tompeters!
Transterrestrial Musings
UK Commentators - Laban Tall's Blog
UK Libertarian Party
Unqualified Offerings
Violins and Starships
Virginia Postrel
Vodkapundit
WebUrbanist
we make money not art
What Do I Know?
What's Up With That?
Where the grass is greener
White Sun of the Desert
Why Evolution Is True
Your Freedom and Ours


Websites


Mainstream Media

BBC
Guardian
Economist
Independent
MSNBC
Telegraph
The Sun
This is London
Times


Syndicate

RSS 1.0
RSS 2.0
Atom
Feedburner
Podcasts


Categories

Advertising
Africa
Anglosphere
Architecture
Art
Asia
Atheism
Australasia
Billion Monkeys
Bits from books
Bloggers and blogging
Books
Brian Micklethwait podcasts
Brians
Bridges
Business
Career counselling
Cartoons
Cats and kittens
China
Civil liberties
Classical music
Comedy
Comments
Computer graphics
Cranes
Crime
Current events
Democracy
Design
Digital photographers
Drones
Economics
Education
Emmanuel Todd
Environment
Europe
Expression Engine
Family
Food and drink
France
Friends
Getting old
Globalisation
Healthcare
History
How the mind works
India
Intellectual property
Japan
Kevin Dowd
Language
Latin America
Law
Libertarianism
Links
Literature
London
Media and journalism
Middle East and Islam
Movies
Music
My blog ruins
My photographs
Open Source
Opera
Painting
Photography
Podcasting
Poetry
Politics
Pop music
Propaganda
Quote unquote
Radio
Religion
Roof clutter
Russia
Scaffolding
Science
Science fiction
Sculpture
Signs and notices
Social Media
Society
Software
South America
Space
Sport
Technology
Television
The internet
The Micklethwait Clock
Theatre
This and that
This blog
Transport
Travel
USA
Video
War


Category archive: Media and journalism

Sunday April 10 2016

Here (via Instapundit):

The tricky thing, Adam says, is how many of his clients insist on secrecy. If you’re hiring a crowd to fill a campaign event or a film premiere, the last thing you want to do is let anyone know. Adam must balance his goal of spreading awareness of his company, so he can attract more clients, with the benefits of keeping the public in the dark. If people start to doubt the veracity of crowds, his business might suffer. “Right now, we’re still kind of this secret weapon,” Adam says. “We have the element of surprise. Yeah, you might’ve heard about political candidates paying to bring some extra bodies into their campaign events, but it’s beyond the realm of most people’s imagination that crowds are being deployed in other ways. Nobody is skeptical of crowds. Of course, in five years that could change.”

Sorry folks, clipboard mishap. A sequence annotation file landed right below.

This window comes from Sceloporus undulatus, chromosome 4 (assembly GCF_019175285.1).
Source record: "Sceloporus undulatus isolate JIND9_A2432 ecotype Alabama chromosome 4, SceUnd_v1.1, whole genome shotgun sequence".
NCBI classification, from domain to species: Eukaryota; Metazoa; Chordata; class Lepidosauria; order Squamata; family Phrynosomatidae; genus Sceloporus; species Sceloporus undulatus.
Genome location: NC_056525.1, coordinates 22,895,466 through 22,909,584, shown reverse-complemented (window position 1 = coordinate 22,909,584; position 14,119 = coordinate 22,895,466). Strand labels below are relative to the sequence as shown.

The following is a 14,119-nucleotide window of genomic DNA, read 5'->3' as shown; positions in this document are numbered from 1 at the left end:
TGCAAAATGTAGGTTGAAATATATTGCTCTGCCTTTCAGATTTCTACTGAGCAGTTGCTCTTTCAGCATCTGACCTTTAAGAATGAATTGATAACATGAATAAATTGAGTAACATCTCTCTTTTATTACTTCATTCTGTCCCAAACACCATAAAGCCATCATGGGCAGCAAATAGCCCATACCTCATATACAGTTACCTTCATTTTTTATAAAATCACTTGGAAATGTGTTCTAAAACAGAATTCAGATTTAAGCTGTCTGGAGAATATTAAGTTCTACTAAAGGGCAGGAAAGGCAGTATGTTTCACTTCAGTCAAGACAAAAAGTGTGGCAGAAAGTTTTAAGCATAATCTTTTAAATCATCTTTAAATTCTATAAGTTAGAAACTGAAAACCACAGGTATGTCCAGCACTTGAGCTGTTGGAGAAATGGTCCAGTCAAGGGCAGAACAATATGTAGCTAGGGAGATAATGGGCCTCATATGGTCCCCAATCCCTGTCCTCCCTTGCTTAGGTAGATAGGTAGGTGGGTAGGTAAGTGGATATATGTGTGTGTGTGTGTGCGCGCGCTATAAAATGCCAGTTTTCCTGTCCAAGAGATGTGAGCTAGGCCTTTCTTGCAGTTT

Indeed it could.  And something tells me that this story is going to get very well known, very quickly.  “How much are they paying you for this?” is going to be asked, a lot.

A longer term effect is also going to be that genuine protests are liable to look like they’re fake too.

People have been paid, in cash or kind, one way or another, to do this kind of thing for quite a while.  All that this guy has done is turn it into a pure, if that’s the word, business.

Friday March 25 2016

Guido links to a piece in GQ about Seumas Milne, and Guido picks out this bit:

Former colleagues reveal how, despite his slight figure, Milne had a remarkable habit of refusing to give way in corridors. Over several years, his fellow journalists grew tired of his insistence that oncoming co-workers make way for him. Eventually, one snapped, telling his desk, “I’m not going to do it again. Next time he plays chicken with me, I’m not going to get out of the way.” The whole office waited for the inevitable confrontation. Soon enough, it happened. As Milne walked down a corridor, the six-foot colleague approached from the other direction. They smashed into each other, sending Milne flying, along with the papers he was carrying. “Seumas was in shock,” recalls an onlooker. “No one had ever done that to him before. He expected people to show deference to him.

I still remember a collision of this sort, half a century ago now, that I once inflicted upon an equally impolite person, when we were both at Marlborough.  The IP was in the habit of pulling rank on me when we were walking in opposite directions along a certain very narrow footpath, the IP making no effort whatsoever to in any way get out of my way, me having to do all the avoiding.  So, one day, I didn’t do any avoiding, and me being shorter than him, I walked my head straight into his chin.  I knew the collision was coming but he didn’t, so he got the worst of it.  Nothing he could say or do, no matter how vehement, was going to change the fact that he got what he deserved and that we both knew it.